Between the Covers

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In the last week, two different people have asked me if I have any interest in owning a Kindle. My answer both times was a slightly softer version of “when hell freezes over.”

It’s not that I’m morally opposed to e‑readers. I don’t see them as the spawn of Satan, or anything like that. It’s a style thing; if you like to read that way, more power to you. I just happen to be pretty nuts about yesterday’s style: old-fashioned, paper-and-cloth books that you can pick up and hold in your hand.

Why? For one thing, reading is an imaginative and mental experience, but it’s also a sensual one. Think of people who love the smell of new cars and you know how I feel about books. I savor the aroma of new cedary paper, the dark, pungent smell of the ink. I bury my face in the pages like I would in a bouquet of flowers. When I open a book, my fingers read it, too. Sometimes the paper is blindingly white and smooth and even cool, like porcelain; at other times it’s rougher and slightly lumpy, like the lined paper I used to use in elementary school. Registering these differences is a very satisfying part of the reading process for me. And I don’t think it’s strange to want something that engages the mind to engage the senses as well. There are strong parallels to my faith here. There’s no denying that Catholicism is an extremely sensual religion, with the fragrant curls of incense, the round rosary beads, the dry crackle of the host on the tongue. A lifetime of being Catholic has taught me that things I can feel and smell and taste really do awaken and underscore important truths. Reading, like faith, seems most powerful when it’s both a spiritual and a bodily experience.

Reading, like faith, seems most powerful when it’s both a spiritual and a bodily experience.

That said, I’m not immune to all of the arguments in favor of digital reading. My cousin Lisa told me that she loves her own Kindle because it helps her downsize. And I get that; I really do. My own little house is drowning in books, so much so that I’ve started a second row on my bookshelves, the literary equivalent of double-parking. So the downsizing argument… well, it does tempt.

But it only tempts to a point. When it comes to interior design, I happen to think that books add immediate interest to any room. And you can tell a lot about someone by what is in his or her bookcases. A scan of my own shelves reveals me to be a woman who flirts with poetry, once had a deep love affair with modern drama, and remains forever wedded to the English classics. My books take up space, no question, but — call me crazy — getting rid of them almost seems like losing myself.

Plus every book is a memory. There’s my literally disintegrating copy of The Catcher in the Rye, the one book that has followed me to every place I’ve ever lived, both domestically and abroad. I still have Lady Chatterley’s Lover, which I read in college, never quite shaking the feeling that this Catholic girl was doing something downright daring. The historical novel Katherine reminds me of the miscarriage I had before my first son was born, a dark time when I tried to forget myself in another woman’s loss. Then there’s the book of children’s poetry, given to me for my First Holy Communion in 1981. I open it and I’m once again hearing my Uncle Ken read “Jabberwocky” to me as I marvel at the wild imagination of Lewis Carroll, a writer who even made up his own words. These books are souvenirs of my past. They mark my travels through childhood, through romantic breakups, through graduate school, through crises of faith, through pregnancy, through anxiety, through happiness, even through the underrated unspectacular rhythms of daily life. How could I give them up?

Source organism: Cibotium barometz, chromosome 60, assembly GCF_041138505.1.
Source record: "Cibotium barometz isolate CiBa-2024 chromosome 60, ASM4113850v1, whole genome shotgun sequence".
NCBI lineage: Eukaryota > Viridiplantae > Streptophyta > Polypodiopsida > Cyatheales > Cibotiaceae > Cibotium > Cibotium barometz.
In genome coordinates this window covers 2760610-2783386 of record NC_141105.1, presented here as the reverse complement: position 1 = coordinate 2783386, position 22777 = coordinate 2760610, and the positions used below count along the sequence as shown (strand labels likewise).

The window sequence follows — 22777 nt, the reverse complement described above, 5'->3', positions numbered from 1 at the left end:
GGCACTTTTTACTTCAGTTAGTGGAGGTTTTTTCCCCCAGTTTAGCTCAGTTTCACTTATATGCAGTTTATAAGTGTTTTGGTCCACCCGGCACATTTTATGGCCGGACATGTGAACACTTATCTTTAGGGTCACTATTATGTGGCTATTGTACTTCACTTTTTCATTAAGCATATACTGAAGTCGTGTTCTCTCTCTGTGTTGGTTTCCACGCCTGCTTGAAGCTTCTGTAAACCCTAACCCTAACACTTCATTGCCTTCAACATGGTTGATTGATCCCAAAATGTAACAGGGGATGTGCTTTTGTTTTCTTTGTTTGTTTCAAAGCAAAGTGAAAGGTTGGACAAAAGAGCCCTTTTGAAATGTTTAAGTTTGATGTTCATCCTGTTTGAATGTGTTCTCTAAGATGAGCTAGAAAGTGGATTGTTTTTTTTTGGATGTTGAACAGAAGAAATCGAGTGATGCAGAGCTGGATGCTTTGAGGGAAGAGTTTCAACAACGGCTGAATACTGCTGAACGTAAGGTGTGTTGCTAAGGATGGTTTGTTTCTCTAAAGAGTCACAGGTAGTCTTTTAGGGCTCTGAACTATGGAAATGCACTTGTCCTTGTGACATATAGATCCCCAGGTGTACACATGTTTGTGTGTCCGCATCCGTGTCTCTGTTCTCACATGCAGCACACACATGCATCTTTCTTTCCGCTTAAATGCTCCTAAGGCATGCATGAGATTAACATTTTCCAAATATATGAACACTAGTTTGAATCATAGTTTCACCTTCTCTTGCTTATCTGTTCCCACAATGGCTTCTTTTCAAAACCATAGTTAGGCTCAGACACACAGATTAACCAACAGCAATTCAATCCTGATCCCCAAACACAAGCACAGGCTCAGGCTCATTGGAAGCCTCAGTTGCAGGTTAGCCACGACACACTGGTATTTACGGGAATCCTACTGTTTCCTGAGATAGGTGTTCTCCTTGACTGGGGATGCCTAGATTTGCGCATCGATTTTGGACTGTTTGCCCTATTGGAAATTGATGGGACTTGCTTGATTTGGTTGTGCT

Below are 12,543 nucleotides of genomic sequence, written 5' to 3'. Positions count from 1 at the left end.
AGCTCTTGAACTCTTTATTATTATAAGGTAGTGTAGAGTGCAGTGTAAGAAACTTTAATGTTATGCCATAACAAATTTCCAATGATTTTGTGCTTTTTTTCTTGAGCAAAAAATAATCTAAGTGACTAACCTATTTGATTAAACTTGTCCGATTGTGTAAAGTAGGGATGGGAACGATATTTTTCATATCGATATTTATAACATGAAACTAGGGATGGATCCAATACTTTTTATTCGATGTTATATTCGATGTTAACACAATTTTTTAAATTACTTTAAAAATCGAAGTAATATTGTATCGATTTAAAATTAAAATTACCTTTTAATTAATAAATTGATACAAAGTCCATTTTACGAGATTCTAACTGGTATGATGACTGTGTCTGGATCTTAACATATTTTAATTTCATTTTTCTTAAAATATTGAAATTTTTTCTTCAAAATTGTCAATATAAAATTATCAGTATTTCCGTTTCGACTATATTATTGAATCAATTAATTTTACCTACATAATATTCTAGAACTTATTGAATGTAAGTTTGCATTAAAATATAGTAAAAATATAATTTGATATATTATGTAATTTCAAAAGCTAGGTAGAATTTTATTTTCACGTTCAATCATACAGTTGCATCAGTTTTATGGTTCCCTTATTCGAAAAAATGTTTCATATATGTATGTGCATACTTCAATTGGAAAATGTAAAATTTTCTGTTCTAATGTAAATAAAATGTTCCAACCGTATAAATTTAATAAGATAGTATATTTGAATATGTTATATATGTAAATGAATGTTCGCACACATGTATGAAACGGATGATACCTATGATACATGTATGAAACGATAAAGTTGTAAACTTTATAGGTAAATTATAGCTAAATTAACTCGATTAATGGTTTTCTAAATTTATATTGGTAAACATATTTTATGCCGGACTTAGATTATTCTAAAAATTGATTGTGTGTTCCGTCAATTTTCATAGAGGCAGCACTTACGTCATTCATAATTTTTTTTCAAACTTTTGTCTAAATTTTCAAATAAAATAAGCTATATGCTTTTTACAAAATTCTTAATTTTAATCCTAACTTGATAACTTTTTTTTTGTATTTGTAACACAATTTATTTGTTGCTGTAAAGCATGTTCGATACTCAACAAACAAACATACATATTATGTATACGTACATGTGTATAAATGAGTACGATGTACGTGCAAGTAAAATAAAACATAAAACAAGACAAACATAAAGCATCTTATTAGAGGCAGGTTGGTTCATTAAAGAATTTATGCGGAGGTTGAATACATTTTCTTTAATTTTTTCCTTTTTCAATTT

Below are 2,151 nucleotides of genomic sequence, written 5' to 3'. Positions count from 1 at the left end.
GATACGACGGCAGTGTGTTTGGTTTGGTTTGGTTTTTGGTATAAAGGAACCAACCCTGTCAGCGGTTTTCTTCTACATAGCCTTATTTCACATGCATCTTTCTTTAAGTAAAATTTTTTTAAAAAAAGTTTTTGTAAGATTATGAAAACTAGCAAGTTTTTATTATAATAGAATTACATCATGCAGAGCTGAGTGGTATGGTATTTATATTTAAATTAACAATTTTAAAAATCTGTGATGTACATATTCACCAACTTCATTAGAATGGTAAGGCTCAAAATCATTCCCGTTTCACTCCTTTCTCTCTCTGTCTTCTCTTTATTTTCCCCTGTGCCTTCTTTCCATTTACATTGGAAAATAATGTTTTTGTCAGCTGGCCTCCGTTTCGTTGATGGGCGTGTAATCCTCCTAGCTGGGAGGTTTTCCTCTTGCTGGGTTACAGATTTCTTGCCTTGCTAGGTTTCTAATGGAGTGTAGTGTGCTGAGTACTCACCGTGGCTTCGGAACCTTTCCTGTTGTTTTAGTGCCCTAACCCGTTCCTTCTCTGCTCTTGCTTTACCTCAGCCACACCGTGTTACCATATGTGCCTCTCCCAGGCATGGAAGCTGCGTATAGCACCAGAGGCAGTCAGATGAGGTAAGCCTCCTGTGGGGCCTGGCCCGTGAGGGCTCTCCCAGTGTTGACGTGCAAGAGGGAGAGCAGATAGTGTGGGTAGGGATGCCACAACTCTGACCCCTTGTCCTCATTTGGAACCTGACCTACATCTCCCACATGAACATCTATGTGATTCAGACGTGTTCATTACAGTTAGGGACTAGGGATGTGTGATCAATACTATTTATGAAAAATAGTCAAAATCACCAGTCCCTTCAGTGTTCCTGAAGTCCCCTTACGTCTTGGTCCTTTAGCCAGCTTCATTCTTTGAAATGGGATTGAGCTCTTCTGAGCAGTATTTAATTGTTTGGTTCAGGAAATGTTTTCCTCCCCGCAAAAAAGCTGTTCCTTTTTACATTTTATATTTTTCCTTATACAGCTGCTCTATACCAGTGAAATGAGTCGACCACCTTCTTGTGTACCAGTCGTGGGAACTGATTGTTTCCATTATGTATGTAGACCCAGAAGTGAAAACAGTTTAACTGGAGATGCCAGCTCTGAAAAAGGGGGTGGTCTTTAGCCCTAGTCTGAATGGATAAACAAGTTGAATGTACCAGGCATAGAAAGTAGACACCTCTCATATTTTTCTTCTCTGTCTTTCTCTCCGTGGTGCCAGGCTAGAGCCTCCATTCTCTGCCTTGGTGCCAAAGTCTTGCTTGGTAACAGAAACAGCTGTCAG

Though I respect the green argument that digital books mean less paper and more trees, I can’t help but feel that turning a tree into a book is more than a fair exchange.

And I love books because they make tangible that most intangible of things: ideas. Words and stories have changed me profoundly throughout the years, and I can’t help but feel that they should take up space, almost as a marker of their importance. And though I respect the green argument that digital books mean less paper and more trees, I can’t help but feel that turning a tree into a book is more than a fair exchange.

You may change your mind someday, my husband warns me. And he may be right. But when I think about what I’d lose with digital reading, I keep circling back in my memory to one of my most cherished possessions. It’s a first edition of Charles Dickens’ The Cricket on the Hearth, my college graduation gift from my parents. I know the book represented a financial sacrifice on their part, but I also know why they gave it to me: because they too believe that there is something almost holy in the very nature of a book. When I sit down and open the small red cover, the pages smell deliciously of age and old libraries. I look at the name MISS BEALE, written in neat cursive on the flyleaf, the first S looking like an F. I envision this Miss Beale in 1846, slipping home from the bookseller’s through a snowy street in London, dodging carriages, eager to get home and draw off her gloves and lose herself between the covers of her new novel.

And as I sit here in my living room over 150 years later, thinking of the big voyage this little book has made, I get a chill of the very best sort. Whoever Miss Beale was, she and I have something in common. We both touched a book that has, in turn, touched us.

Originally published on January 24, 2011.